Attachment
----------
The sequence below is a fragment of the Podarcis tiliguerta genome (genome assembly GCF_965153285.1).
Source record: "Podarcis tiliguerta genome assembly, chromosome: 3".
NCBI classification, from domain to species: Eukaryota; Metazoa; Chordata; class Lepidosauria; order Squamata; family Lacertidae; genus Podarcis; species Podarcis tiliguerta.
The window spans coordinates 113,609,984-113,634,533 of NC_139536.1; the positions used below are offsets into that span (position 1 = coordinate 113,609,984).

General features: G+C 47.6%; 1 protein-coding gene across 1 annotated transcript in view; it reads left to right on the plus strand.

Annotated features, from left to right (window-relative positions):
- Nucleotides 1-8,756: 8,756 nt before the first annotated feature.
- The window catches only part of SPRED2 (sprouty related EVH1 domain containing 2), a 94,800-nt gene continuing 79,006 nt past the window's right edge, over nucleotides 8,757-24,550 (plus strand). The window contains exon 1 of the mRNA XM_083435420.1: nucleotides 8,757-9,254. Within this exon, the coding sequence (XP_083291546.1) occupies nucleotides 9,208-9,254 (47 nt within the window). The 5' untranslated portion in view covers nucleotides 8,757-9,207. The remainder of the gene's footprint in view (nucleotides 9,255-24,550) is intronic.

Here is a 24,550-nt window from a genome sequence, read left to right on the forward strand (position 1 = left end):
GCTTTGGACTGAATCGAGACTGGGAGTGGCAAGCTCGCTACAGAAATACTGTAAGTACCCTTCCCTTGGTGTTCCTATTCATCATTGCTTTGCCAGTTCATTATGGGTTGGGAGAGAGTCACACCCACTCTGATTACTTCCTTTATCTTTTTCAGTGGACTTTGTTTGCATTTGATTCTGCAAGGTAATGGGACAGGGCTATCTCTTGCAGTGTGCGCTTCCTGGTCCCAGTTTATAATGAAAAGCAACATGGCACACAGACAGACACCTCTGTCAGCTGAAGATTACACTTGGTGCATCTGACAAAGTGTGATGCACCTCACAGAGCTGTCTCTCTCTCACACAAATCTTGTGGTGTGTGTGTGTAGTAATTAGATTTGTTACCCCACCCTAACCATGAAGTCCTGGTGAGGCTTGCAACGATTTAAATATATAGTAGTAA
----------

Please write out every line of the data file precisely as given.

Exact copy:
The sequence below is a fragment of the Podarcis tiliguerta genome (genome assembly GCF_965153285.1).
Source record: "Podarcis tiliguerta genome assembly, chromosome: 3".
NCBI classification, from domain to species: Eukaryota; Metazoa; Chordata; class Lepidosauria; order Squamata; family Lacertidae; genus Podarcis; species Podarcis tiliguerta.
The window spans coordinates 113,609,984-113,634,533 of NC_139536.1; the positions used below are offsets into that span (position 1 = coordinate 113,609,984).

General features: G+C 47.6%; 1 protein-coding gene across 1 annotated transcript in view; it reads left to right on the plus strand.

Annotated features, from left to right (window-relative positions):
- Nucleotides 1-8,756: 8,756 nt before the first annotated feature.
- The window catches only part of SPRED2 (sprouty related EVH1 domain containing 2), a 94,800-nt gene continuing 79,006 nt past the window's right edge, over nucleotides 8,757-24,550 (plus strand). The window contains exon 1 of the mRNA XM_083435420.1: nucleotides 8,757-9,254. Within this exon, the coding sequence (XP_083291546.1) occupies nucleotides 9,208-9,254 (47 nt within the window). The 5' untranslated portion in view covers nucleotides 8,757-9,207. The remainder of the gene's footprint in view (nucleotides 9,255-24,550) is intronic.

Here is a 24,550-nt window from a genome sequence, read left to right on the forward strand (position 1 = left end):
GCTTTGGACTGAATCGAGACTGGGAGTGGCAAGCTCGCTACAGAAATACTGTAAGTACCCTTCCCTTGGTGTTCCTATTCATCATTGCTTTGCCAGTTCATTATGGGTTGGGAGAGAGTCACACCCACTCTGATTACTTCCTTTATCTTTTTCAGTGGACTTTGTTTGCATTTGATTCTGCAAGGTAATGGGACAGGGCTATCTCTTGCAGTGTGCGCTTCCTGGTCCCAGTTTATAATGAAAAGCAACATGGCACACAGACAGACACCTCTGTCAGCTGAAGATTACACTTGGTGCATCTGACAAAGTGTGATGCACCTCACAGAGCTGTCTCTCTCTCACACAAATCTTGTGGTGTGTGTGTGTAGTAATTAGATTTGTTACCCCACCCTAACCATGAAGTCCTGGTGAGGCTTGCAACGATTTAAATATATAGTAGTAA